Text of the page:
Like a lot of software developers and architects, I have been working with Agile for much of my career, and while there are many things I love about it, there have also been times when I have felt like burying the next person within earshot who utters the phrase “...that's not Agile.”
Whether you consider Agile simply a passing fad, another software buzzword or the solution to the Software Crisis, one thing we can be sure of is it is here to stay (at least for now).
After much rumination, I have come to realize that my love-hate relationship with Agile has nothing to do with anything it actually espouses, but more with how people choose to interpret it. This short series of blog posts began as a way to help me clarify things in my own head, and will also, I hope, give others some food for thought.
To understand my approach towards Agile in this post, first it’s important to understand a little about its background. While the Agile Manifesto was codified in 2001, you can argue that the spiritual birthplace of Agile (at least as a concept) was actually the early days of the Toyota car company.It was between 1948 and 1975 that the Toyota Production System was developed by Taiichi Ohno and Eiji Toyoda, and it was from their work that other techniques were developed and pioneered such as Lean Manufacturing, Kanban, Kaizen and Just-in-time (JIT).
These methodologies were used in response to the gross inefficiencies seen in the Toyota manufacturing process, when compared to the contemporary mass production methods of the American car industry. By building on well-established American manufacturing workflows, Toyota was able to enhance them by adding their own ideas for flexibility and self-correction.
Zooming out for a second, it’s easy to see the parallels between mid-20th century manufacturing and early-21st century software development: in the years leading up to the Agile Manifesto there was a wave of new development systems popping up every few years as part of the backlash against traditional Waterfall-oriented methods, all of which had their share of pros and cons (Unified Process, Scrum, Extreme Programming, etc). The driving force behind this backlash was an attempt to move away from the rigidity and poor quality that seemed to be characteristic of previous software development styles.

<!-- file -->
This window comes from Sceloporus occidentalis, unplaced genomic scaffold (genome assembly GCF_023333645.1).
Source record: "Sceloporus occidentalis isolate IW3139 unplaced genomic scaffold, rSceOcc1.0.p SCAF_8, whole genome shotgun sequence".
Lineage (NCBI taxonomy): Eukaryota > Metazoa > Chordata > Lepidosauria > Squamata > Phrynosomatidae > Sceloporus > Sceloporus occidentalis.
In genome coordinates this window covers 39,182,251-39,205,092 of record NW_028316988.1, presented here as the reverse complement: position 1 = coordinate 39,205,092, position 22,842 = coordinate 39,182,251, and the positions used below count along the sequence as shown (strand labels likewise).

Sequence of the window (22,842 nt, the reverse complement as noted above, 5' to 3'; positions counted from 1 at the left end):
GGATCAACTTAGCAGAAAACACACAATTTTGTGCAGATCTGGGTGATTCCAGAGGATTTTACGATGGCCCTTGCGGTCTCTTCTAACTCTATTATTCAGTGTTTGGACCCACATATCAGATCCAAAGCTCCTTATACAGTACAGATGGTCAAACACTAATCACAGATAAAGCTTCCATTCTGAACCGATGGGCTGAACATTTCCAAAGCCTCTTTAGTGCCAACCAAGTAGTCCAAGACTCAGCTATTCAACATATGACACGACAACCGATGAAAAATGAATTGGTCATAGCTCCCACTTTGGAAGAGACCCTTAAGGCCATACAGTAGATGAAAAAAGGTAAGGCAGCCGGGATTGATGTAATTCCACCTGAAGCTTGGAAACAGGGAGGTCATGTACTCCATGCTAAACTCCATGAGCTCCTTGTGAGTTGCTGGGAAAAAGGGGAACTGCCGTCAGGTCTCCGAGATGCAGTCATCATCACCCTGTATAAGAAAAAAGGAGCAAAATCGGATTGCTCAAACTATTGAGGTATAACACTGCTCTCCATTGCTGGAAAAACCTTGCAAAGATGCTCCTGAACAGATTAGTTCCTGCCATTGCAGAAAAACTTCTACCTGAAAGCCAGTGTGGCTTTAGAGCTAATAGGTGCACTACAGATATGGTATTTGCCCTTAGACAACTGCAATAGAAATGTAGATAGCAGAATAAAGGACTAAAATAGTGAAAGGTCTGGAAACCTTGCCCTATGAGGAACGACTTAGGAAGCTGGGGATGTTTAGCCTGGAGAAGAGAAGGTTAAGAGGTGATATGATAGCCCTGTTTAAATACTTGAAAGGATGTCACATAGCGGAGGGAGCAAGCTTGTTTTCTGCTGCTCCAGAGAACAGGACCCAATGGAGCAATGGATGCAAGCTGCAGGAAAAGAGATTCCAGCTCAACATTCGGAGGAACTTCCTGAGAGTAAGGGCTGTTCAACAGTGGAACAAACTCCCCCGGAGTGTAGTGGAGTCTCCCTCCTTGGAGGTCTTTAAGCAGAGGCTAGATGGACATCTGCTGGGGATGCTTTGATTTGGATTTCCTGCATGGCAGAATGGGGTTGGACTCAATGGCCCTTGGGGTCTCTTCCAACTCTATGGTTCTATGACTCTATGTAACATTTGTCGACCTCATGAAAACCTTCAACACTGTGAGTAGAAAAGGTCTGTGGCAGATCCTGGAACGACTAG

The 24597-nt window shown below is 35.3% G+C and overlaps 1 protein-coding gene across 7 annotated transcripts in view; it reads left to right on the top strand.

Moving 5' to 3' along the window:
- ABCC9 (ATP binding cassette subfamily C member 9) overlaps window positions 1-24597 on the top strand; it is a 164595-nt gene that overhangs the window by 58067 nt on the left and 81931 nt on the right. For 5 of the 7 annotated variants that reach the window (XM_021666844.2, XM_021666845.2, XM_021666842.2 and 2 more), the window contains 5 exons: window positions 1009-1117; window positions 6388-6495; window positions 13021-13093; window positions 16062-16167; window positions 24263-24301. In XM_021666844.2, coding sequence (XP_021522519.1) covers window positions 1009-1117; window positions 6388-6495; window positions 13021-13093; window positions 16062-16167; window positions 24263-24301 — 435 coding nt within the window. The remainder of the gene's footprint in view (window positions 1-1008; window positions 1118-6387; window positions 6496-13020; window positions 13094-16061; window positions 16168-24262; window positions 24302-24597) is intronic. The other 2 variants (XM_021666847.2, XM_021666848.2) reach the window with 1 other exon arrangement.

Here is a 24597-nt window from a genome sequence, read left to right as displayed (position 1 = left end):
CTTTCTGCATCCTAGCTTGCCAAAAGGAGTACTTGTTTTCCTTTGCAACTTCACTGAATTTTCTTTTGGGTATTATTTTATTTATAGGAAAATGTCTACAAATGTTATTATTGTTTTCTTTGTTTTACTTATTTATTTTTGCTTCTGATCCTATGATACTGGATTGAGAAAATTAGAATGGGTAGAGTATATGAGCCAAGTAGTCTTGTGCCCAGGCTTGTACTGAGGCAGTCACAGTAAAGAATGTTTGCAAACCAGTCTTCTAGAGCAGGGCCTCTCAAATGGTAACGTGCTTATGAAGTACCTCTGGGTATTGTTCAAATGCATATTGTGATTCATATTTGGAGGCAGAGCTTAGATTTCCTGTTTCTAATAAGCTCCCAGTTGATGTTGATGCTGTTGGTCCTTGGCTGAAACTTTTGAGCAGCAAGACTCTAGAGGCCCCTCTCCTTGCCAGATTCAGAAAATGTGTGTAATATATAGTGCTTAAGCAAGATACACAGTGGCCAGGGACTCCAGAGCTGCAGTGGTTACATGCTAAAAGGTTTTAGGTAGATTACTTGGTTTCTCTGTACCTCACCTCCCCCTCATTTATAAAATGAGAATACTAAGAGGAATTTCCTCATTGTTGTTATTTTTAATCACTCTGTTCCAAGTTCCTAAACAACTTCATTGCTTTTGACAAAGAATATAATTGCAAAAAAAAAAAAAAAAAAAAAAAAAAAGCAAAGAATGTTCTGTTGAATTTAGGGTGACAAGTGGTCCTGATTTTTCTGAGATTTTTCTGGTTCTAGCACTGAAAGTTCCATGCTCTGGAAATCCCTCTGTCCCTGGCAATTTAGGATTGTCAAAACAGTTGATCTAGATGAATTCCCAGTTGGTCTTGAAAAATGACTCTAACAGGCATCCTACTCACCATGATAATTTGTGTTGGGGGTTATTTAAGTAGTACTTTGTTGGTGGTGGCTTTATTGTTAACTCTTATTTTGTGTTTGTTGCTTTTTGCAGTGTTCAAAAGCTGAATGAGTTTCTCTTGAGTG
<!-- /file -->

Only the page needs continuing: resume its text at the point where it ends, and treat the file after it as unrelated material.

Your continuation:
If the car industry could build consistently reliable and cost-effective products with bare metal and blowtorches, then why couldn’t the same level of efficiency be achieved when the only material being hewn was computer code? When the Manifesto was eventually published, with the business-savvy surtitle of ‘Agile’, the software community finally had a lean set of principles that everyone could agree upon; be they developer, architect, manager or stakeholder.
It was this universality that was Agile's great strength but also its greatest vulnerability.
Unfortunately, as soon as a significant number of people begin to believe that the amazing new <insert-buzzword-here> technique/methodology is what they should all be using, then it is only a matter of time before confusion sets in over what <insert-buzzword-here> actually means. This is especially true if it encompasses practitioners across multiple disciplines with different traditions, expertise and jargon.
As with any other form of engineering, there is no ‘silver bullet’ to solve all problems; in each case a team must exercise judgement and caution in order to tailor their process to best fit their project, knowledge and skillset. This may well involve taking an à la carte approach in order to create a hybrid system of techniques.
Agile can (and has) fallen victim to the same ailments that plague any number of philosophies (engineering or otherwise), namely:
- Hijacking by people who use its roughly-understood principles as a mantra to push forward their own agenda;
- Resigned acceptance of these secondary interpretations by the less-informed and credulous masses, and
- Overly zealous adherence to the (real or made-up) letter of the doctrine over and above all other priorities.
There are occasions when the mantle of Agile does get used either as an excuse to not think ahead, or as a reason to avoid contingency planning (or any type of planning at all). A certain cross-section of the software development community seems to have an intrinsic fear of not being seen to be coding from T=0, as if stepping back and thinking about a problem for any amount of time is nothing short of wasteful. The misunderstanding surrounding Agile gives them the perfect excuse to indulge such fears.
The worst offenders are those who think that, as long as they are acting in a way that they would consider Agile, then somehow they are doing Agile development. This, for me, is the single biggest problem with Agile: the fact that so many seem think that they need not read beyond the name to grasp its concepts!
At TAB, we are passionate about Agile; not just in development, but in every aspect of our approach to business. We understand that Agile is about harnessing change for the continuous delivery of value, and sometimes (nay, often!) that means having to stop, listen and think before you act. Even if that means having the courage to say “no” to things that will not, or cannot, be done.
Agile is not simply a management-approved way of squeezing more man-hours out of your development staff, it is a rich and nuanced collection of ideas that extends way beyond how software can be created. Ideas that I look forward to fleshing out a bit more in Part 2.